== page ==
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dingojohn

Interface, base class or just a plain class

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dingojohn    159
Quote:
Original post by GoF Program to an interface, not an implementation.
Right. I will. However, is that always what you want? I have a renderer. It can render a surface at a given position. A surface contains a texture/shader and geometry data including normals. Now, if it was to code to an interface, i'd do something like
RenderDevice.Draw(ISurface surface)
    {

        // get geometry and shader from the surface interface
        // do something with it. Note that this is C# but it does not really matter.
        surface.Geometry;
        surface.Shader;          
    }
Would that be a good idea, or should I just create a surface class and use that, since I believe that it wont change much. Also, should the Geometry in a surface be an interface that can return vertices, normals, textureCoordinates, indices etc, or should it just be a normal class that will be used for all surfaces? I'm really trying to think in interfaces to rely on that instead of the underlying mechanics. However, I seem to struggle here. I know that it works fine both ways, but what is to prefer? If it does not matter, then I guess the added overhead of interfaces makes that less of a choice. Well, I'd love input here. Thanks in advance.

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Telastyn    3777
Enh, whatever. Such things are implementation details which will vary depending on what your language provides, and the scenario. Which would be the most flexible, readable, easy?

As long as you code to the concept of an interface you should be fine. Personally, I prefer (usually abstract) classes as interfaces in C# unless I'm specifically making something for multiple inheritance (which is a code-smell that a class is too large/doing too much, but sometimes useful).

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Structural    328
If you don't need an abstraction, don't create an abstraction. If you only have one implementation of a surface, don't bother with an interface.

If you need an interface in the future then one is extracted in a matter of a few minutes. For now, it's just bloat and makes your hierarchy more complex than it needs to be.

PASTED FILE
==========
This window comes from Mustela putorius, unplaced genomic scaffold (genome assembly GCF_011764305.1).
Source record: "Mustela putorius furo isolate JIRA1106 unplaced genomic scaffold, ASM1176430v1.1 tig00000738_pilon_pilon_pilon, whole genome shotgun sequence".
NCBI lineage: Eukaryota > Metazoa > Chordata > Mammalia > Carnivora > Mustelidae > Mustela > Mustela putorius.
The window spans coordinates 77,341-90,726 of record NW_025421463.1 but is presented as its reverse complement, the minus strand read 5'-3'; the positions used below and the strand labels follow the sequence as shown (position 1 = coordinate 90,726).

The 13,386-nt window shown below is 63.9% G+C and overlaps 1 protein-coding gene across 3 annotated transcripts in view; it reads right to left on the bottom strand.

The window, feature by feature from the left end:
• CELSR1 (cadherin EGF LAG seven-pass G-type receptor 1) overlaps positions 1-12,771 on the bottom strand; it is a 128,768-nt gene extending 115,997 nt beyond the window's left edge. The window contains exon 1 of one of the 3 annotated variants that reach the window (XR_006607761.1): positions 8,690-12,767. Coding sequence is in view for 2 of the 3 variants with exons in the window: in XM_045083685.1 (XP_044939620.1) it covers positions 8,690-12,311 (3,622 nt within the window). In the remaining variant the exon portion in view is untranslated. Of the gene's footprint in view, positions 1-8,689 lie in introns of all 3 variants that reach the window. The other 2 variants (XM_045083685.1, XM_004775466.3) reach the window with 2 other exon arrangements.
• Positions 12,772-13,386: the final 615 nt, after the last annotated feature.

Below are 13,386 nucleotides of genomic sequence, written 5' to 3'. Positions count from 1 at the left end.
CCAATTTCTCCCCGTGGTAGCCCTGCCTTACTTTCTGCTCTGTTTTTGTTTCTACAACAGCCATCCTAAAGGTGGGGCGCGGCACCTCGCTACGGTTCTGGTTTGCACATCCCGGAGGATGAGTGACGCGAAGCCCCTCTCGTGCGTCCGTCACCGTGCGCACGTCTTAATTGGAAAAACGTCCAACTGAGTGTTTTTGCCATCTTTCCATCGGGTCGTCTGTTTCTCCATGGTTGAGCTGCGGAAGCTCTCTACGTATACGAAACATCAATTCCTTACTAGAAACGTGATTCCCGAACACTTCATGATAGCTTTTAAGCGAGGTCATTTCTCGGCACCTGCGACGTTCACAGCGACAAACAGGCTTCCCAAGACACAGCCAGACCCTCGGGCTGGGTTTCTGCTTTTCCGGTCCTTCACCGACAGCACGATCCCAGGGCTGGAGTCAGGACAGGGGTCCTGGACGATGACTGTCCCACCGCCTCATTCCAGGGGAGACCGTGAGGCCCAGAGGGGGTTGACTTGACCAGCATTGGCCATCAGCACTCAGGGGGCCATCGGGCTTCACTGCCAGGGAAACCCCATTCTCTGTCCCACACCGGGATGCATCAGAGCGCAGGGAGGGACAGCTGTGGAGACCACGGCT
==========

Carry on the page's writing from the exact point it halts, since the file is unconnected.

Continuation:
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ToohrVyk    1595
Quote:
Original post by dingojohn
Quote:
Original post by GoF
Program to an interface, not an implementation.

Right. I will.

Now, if it was to code to an interface, i'd do something like


You're misinterpreting the GoF book. When they explain that you should program to an interface, they do not mean that you should create an "interface type in the UML sense" and then derive your class from it. That would be pretty pointless in cases where abstraction isn't needed or even welcome.

They mean that you should first decide on the "interface in the class/function signature sense" of your class, which describes how it will be used, and only then concern itself with how it will work. That is, first write a few quick prototypes of how the class is going to be used: typical construction pattern, typical use cases with usage patterns, interaction with standard library constructs or other constructs from within your code, and so on. Once you've settled on a clean set of public members for your object, you can decide what its private members are (both data and methods) and implement the public methods (which until then were merely throwing stubs) in terms of those private members.

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